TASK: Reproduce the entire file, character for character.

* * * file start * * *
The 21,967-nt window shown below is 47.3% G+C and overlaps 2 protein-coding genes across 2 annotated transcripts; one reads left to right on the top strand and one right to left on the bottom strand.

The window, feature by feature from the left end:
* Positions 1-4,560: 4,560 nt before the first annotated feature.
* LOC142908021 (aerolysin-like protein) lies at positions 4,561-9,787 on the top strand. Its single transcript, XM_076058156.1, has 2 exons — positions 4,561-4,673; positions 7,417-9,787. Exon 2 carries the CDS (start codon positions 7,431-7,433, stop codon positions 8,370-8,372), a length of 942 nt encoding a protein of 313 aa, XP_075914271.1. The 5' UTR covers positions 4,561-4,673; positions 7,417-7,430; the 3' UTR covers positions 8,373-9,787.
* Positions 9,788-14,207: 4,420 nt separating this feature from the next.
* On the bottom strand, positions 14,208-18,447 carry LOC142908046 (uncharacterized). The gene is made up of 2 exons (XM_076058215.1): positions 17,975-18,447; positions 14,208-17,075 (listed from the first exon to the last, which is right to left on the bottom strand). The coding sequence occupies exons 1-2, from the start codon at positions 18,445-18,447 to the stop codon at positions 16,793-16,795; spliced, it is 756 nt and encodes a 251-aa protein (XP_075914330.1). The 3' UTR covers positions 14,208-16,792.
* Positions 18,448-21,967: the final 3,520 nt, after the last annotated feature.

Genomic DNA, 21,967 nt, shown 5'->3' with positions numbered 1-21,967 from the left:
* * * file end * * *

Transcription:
The 21,967-nt window shown below is 47.3% G+C and overlaps 2 protein-coding genes across 2 annotated transcripts; one reads left to right on the top strand and one right to left on the bottom strand.

The window, feature by feature from the left end:
* Positions 1-4,560: 4,560 nt before the first annotated feature.
* LOC142908021 (aerolysin-like protein) lies at positions 4,561-9,787 on the top strand. Its single transcript, XM_076058156.1, has 2 exons — positions 4,561-4,673; positions 7,417-9,787. Exon 2 carries the CDS (start codon positions 7,431-7,433, stop codon positions 8,370-8,372), a length of 942 nt encoding a protein of 313 aa, XP_075914271.1. The 5' UTR covers positions 4,561-4,673; positions 7,417-7,430; the 3' UTR covers positions 8,373-9,787.
* Positions 9,788-14,207: 4,420 nt separating this feature from the next.
* On the bottom strand, positions 14,208-18,447 carry LOC142908046 (uncharacterized). The gene is made up of 2 exons (XM_076058215.1): positions 17,975-18,447; positions 14,208-17,075 (listed from the first exon to the last, which is right to left on the bottom strand). The coding sequence occupies exons 1-2, from the start codon at positions 18,445-18,447 to the stop codon at positions 16,793-16,795; spliced, it is 756 nt and encodes a 251-aa protein (XP_075914330.1). The 3' UTR covers positions 14,208-16,792.
* Positions 18,448-21,967: the final 3,520 nt, after the last annotated feature.

Genomic DNA, 21,967 nt, shown 5'->3' with positions numbered 1-21,967 from the left: